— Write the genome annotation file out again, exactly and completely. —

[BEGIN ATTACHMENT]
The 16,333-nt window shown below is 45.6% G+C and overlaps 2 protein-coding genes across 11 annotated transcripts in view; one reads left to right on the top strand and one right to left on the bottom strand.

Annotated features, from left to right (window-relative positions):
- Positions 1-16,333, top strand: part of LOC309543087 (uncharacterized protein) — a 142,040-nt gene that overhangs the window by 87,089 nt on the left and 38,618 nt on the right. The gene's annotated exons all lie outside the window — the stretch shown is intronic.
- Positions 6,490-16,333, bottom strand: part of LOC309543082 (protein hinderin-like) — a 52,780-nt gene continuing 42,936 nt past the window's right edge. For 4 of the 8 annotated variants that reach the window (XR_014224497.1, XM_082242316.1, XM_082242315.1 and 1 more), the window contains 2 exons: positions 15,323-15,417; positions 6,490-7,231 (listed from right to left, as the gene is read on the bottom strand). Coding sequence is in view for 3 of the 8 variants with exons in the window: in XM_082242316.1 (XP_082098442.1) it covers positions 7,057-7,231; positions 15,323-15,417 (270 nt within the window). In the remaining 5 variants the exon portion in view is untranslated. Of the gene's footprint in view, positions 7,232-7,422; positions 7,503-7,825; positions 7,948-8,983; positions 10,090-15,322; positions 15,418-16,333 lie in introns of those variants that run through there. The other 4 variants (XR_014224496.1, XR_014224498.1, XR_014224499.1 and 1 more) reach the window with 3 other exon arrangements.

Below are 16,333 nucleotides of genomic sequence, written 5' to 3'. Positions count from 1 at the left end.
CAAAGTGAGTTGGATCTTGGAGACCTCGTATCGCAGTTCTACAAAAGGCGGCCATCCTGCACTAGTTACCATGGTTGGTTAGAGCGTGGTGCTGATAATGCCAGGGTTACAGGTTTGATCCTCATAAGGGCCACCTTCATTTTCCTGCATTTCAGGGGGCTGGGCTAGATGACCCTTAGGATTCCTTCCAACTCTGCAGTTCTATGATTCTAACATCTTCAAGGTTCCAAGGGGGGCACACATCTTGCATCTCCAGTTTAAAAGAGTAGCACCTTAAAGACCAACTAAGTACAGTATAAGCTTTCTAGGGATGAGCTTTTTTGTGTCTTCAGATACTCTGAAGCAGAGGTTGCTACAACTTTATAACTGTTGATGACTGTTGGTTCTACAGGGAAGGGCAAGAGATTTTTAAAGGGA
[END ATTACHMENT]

The 16,333-nt window shown below is 45.6% G+C and overlaps 2 protein-coding genes across 11 annotated transcripts in view; one reads left to right on the top strand and one right to left on the bottom strand.

Annotated features, from left to right (window-relative positions):
- Positions 1-16,333, top strand: part of LOC309543087 (uncharacterized protein) — a 142,040-nt gene that overhangs the window by 87,089 nt on the left and 38,618 nt on the right. The gene's annotated exons all lie outside the window — the stretch shown is intronic.
- Positions 6,490-16,333, bottom strand: part of LOC309543082 (protein hinderin-like) — a 52,780-nt gene continuing 42,936 nt past the window's right edge. For 4 of the 8 annotated variants that reach the window (XR_014224497.1, XM_082242316.1, XM_082242315.1 and 1 more), the window contains 2 exons: positions 15,323-15,417; positions 6,490-7,231 (listed from right to left, as the gene is read on the bottom strand). Coding sequence is in view for 3 of the 8 variants with exons in the window: in XM_082242316.1 (XP_082098442.1) it covers positions 7,057-7,231; positions 15,323-15,417 (270 nt within the window). In the remaining 5 variants the exon portion in view is untranslated. Of the gene's footprint in view, positions 7,232-7,422; positions 7,503-7,825; positions 7,948-8,983; positions 10,090-15,322; positions 15,418-16,333 lie in introns of those variants that run through there. The other 4 variants (XR_014224496.1, XR_014224498.1, XR_014224499.1 and 1 more) reach the window with 3 other exon arrangements.

Below are 16,333 nucleotides of genomic sequence, written 5' to 3'. Positions count from 1 at the left end.
CAAAGTGAGTTGGATCTTGGAGACCTCGTATCGCAGTTCTACAAAAGGCGGCCATCCTGCACTAGTTACCATGGTTGGTTAGAGCGTGGTGCTGATAATGCCAGGGTTACAGGTTTGATCCTCATAAGGGCCACCTTCATTTTCCTGCATTTCAGGGGGCTGGGCTAGATGACCCTTAGGATTCCTTCCAACTCTGCAGTTCTATGATTCTAACATCTTCAAGGTTCCAAGGGGGGCACACATCTTGCATCTCCAGTTTAAAAGAGTAGCACCTTAAAGACCAACTAAGTACAGTATAAGCTTTCTAGGGATGAGCTTTTTTGTGTCTTCAGATACTCTGAAGCAGAGGTTGCTACAACTTTATAACTGTTGATGACTGTTGGTTCTACAGGGAAGGGCAAGAGATTTTTAAAGGGA